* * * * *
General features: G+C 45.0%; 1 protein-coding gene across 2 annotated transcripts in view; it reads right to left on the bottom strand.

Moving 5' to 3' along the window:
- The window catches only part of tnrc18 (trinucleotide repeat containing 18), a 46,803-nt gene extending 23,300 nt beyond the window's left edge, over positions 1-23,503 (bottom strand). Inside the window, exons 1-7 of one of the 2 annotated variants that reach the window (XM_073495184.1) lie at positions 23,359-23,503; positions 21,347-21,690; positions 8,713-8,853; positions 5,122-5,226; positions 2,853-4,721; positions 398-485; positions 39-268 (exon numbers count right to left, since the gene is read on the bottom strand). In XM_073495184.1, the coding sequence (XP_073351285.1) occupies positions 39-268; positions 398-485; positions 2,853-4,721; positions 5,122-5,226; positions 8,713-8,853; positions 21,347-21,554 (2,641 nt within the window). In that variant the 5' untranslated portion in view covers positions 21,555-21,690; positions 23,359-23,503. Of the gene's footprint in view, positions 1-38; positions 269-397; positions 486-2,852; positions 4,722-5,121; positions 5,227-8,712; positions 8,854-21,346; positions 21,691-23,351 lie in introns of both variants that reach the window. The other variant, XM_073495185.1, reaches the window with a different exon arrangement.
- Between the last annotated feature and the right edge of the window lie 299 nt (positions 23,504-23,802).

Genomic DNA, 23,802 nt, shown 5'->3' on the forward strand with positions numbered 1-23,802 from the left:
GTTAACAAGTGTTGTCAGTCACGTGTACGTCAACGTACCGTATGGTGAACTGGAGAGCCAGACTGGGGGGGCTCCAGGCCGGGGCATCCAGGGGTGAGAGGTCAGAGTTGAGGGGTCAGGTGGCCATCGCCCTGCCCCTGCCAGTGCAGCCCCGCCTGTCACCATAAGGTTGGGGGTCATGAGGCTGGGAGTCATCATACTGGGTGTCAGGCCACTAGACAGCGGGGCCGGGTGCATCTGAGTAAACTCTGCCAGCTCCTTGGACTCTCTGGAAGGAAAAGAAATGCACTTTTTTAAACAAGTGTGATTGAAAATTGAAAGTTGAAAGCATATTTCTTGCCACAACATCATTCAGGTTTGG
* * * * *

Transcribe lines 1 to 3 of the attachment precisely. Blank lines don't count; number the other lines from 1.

General features: G+C 45.0%; 1 protein-coding gene across 2 annotated transcripts in view; it reads right to left on the bottom strand.

Moving 5' to 3' along the window:
- The window catches only part of tnrc18 (trinucleotide repeat containing 18), a 46,803-nt gene extending 23,300 nt beyond the window's left edge, over positions 1-23,503 (bottom strand). Inside the window, exons 1-7 of one of the 2 annotated variants that reach the window (XM_073495184.1) lie at positions 23,359-23,503; positions 21,347-21,690; positions 8,713-8,853; positions 5,122-5,226; positions 2,853-4,721; positions 398-485; positions 39-268 (exon numbers count right to left, since the gene is read on the bottom strand). In XM_073495184.1, the coding sequence (XP_073351285.1) occupies positions 39-268; positions 398-485; positions 2,853-4,721; positions 5,122-5,226; positions 8,713-8,853; positions 21,347-21,554 (2,641 nt within the window). In that variant the 5' untranslated portion in view covers positions 21,555-21,690; positions 23,359-23,503. Of the gene's footprint in view, positions 1-38; positions 269-397; positions 486-2,852; positions 4,722-5,121; positions 5,227-8,712; positions 8,854-21,346; positions 21,691-23,351 lie in introns of both variants that reach the window. The other variant, XM_073495185.1, reaches the window with a different exon arrangement.